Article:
White is an Associate Professor at Pellissippi State Community College, writer of How Fire Runs and In the House of Wilderness, and winner of the Appalachian Book of the Year Award.
White defines political fiction here, and discusses why he thinks it's important. It was fascinating-- and a bit concerning, given the subject matter he focuses on-- to hear how much today's current socio-political landscape has shaped and informed his writing.
At this point in the video, White reads from his latest novel, How Fire Runs (2020), a book about a white supremacist group that moves into a small eastern Tennesse town, and whose leader runs for county commissioner. The section White reads from allows us to peer into the mind of the white supremacist as he considers how to establish the beginnings of a white nation, quietly and without fuss. I found this excerpt to be chilling.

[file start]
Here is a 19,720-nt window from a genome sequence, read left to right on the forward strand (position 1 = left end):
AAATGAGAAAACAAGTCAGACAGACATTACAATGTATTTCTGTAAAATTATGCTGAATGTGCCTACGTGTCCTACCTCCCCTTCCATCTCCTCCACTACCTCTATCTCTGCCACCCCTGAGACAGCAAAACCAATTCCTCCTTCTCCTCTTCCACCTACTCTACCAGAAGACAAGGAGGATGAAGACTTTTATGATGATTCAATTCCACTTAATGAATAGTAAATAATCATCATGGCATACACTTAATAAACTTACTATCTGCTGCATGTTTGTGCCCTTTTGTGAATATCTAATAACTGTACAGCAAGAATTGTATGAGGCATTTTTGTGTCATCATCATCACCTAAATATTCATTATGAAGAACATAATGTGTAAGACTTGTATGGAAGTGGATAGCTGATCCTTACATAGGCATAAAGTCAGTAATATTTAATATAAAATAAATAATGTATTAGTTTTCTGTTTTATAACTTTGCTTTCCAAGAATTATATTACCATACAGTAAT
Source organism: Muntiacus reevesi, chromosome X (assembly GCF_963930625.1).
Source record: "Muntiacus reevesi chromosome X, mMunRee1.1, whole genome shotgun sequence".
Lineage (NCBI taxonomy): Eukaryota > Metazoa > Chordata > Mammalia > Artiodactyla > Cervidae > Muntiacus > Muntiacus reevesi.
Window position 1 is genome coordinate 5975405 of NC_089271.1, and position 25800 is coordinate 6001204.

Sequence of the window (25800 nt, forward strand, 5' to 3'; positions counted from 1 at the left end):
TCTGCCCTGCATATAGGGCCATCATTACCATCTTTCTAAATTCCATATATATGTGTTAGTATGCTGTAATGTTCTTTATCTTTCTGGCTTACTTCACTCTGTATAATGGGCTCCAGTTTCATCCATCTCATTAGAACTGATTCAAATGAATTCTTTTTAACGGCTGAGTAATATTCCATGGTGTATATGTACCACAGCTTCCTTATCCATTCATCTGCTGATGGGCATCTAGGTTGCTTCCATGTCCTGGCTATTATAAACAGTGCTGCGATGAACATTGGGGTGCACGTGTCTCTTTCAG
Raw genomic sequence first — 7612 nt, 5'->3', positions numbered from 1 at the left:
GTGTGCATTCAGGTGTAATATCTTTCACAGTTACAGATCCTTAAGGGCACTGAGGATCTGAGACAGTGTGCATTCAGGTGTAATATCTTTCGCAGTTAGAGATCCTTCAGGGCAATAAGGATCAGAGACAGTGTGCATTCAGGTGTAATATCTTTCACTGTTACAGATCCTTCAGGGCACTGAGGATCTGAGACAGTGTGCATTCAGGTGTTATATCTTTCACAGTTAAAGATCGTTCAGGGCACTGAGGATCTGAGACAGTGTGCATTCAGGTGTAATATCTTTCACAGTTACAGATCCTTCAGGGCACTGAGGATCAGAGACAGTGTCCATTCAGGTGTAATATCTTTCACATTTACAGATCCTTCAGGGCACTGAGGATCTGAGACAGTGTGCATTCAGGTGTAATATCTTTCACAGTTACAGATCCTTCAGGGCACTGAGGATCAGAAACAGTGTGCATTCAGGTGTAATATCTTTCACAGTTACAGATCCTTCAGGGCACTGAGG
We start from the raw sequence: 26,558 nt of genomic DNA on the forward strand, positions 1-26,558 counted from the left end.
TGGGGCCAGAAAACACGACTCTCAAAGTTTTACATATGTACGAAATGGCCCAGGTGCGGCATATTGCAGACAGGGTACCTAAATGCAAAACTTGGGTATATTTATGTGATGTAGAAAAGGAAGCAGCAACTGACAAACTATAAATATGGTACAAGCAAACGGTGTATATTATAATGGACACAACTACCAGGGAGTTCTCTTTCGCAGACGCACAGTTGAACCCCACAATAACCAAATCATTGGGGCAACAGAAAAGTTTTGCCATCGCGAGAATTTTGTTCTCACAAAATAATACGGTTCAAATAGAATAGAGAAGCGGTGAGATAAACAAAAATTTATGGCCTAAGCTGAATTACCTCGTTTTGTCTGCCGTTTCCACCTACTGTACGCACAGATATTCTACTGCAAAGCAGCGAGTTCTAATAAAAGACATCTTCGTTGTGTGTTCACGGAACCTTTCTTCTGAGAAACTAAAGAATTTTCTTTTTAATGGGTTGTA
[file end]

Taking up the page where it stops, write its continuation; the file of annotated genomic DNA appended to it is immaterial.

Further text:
He also gives some advice for aspiring writers of political fiction in this section of the video, where he looks at some effective example of political fiction and offers wisdom on how to present challenging political topics, such as:
"Leave the troubled ambiguities for the reader to solve... This allows the work to be political, but remain as art."
This video will be available until May 20, so don't miss out!
This discussion is part of App State's ongoing Hughlene Bostian Frank Visiting Writers Series. Find out more at https://english.appstate.edu/visiting-writers-series! The next featured author is Annette Saunooke Clapsaddle and will be available to view on March 4.
Written by: Brendan Doering
Photo credit: Andrew Wayne